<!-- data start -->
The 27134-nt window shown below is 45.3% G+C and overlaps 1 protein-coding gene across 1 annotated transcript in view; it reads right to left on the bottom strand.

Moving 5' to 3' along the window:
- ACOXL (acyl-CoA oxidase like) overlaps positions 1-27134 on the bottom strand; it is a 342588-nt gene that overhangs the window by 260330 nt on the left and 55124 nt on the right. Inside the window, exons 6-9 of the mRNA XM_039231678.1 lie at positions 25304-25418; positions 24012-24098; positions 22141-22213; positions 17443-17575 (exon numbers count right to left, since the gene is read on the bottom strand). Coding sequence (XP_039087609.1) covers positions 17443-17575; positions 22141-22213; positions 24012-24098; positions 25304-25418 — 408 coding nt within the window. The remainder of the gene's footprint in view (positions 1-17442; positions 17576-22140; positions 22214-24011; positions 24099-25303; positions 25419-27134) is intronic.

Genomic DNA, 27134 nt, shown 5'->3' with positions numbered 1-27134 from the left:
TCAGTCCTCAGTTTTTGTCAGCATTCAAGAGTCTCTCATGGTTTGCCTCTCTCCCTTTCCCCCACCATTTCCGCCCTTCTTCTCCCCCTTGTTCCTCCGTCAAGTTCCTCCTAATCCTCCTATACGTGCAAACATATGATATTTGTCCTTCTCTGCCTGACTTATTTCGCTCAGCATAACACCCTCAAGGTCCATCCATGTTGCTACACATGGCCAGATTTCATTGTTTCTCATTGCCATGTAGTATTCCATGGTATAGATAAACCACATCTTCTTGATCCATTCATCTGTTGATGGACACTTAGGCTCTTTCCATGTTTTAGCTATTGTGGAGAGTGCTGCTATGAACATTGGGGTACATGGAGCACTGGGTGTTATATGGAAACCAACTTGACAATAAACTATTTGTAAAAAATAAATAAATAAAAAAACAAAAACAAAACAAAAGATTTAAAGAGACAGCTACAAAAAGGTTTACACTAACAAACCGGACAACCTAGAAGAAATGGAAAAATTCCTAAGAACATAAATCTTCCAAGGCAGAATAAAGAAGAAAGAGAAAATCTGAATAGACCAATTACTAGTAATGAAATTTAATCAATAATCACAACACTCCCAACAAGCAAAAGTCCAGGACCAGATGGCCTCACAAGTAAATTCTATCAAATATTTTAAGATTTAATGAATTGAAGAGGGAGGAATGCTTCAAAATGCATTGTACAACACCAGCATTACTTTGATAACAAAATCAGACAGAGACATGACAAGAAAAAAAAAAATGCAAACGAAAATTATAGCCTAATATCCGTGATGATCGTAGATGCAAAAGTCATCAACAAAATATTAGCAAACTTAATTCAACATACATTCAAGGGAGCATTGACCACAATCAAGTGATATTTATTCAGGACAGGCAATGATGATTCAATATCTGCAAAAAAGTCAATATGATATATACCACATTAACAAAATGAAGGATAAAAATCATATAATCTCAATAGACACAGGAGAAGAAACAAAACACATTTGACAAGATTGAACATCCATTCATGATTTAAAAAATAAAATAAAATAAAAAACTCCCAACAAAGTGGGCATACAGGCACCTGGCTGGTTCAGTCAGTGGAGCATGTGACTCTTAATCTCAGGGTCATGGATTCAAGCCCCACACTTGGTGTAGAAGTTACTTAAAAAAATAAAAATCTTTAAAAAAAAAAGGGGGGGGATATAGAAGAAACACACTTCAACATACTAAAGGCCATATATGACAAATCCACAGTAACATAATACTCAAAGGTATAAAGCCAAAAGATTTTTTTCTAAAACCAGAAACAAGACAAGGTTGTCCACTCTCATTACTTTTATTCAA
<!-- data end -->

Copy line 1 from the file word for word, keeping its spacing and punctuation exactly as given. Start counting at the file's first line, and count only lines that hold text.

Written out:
The 27134-nt window shown below is 45.3% G+C and overlaps 1 protein-coding gene across 1 annotated transcript in view; it reads right to left on the bottom strand.